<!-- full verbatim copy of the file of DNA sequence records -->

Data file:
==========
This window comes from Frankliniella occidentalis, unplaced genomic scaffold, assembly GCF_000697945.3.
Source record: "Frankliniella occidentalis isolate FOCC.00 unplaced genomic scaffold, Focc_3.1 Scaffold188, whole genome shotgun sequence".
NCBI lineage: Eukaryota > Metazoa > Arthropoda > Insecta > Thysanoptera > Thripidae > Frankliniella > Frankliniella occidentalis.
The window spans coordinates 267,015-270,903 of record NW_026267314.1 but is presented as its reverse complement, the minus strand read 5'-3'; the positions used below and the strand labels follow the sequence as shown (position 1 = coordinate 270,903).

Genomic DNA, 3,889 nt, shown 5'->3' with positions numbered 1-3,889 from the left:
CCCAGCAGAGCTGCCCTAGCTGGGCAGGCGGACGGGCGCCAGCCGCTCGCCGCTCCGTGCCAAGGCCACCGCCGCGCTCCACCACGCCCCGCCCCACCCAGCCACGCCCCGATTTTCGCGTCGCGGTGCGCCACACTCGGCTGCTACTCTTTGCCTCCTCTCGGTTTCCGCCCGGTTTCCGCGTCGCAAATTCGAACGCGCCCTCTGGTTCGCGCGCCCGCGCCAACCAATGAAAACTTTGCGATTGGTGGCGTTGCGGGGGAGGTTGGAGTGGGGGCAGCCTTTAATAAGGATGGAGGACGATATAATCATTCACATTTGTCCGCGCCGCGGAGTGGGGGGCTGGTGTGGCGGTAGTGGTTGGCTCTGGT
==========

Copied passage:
This window comes from Frankliniella occidentalis, unplaced genomic scaffold, assembly GCF_000697945.3.
Source record: "Frankliniella occidentalis isolate FOCC.00 unplaced genomic scaffold, Focc_3.1 Scaffold188, whole genome shotgun sequence".
NCBI lineage: Eukaryota > Metazoa > Arthropoda > Insecta > Thysanoptera > Thripidae > Frankliniella > Frankliniella occidentalis.
The window spans coordinates 267,015-270,903 of record NW_026267314.1 but is presented as its reverse complement, the minus strand read 5'-3'; the positions used below and the strand labels follow the sequence as shown (position 1 = coordinate 270,903).

Genomic DNA, 3,889 nt, shown 5'->3' with positions numbered 1-3,889 from the left:
CCCAGCAGAGCTGCCCTAGCTGGGCAGGCGGACGGGCGCCAGCCGCTCGCCGCTCCGTGCCAAGGCCACCGCCGCGCTCCACCACGCCCCGCCCCACCCAGCCACGCCCCGATTTTCGCGTCGCGGTGCGCCACACTCGGCTGCTACTCTTTGCCTCCTCTCGGTTTCCGCCCGGTTTCCGCGTCGCAAATTCGAACGCGCCCTCTGGTTCGCGCGCCCGCGCCAACCAATGAAAACTTTGCGATTGGTGGCGTTGCGGGGGAGGTTGGAGTGGGGGCAGCCTTTAATAAGGATGGAGGACGATATAATCATTCACATTTGTCCGCGCCGCGGAGTGGGGGGCTGGTGTGGCGGTAGTGGTTGGCTCTGGT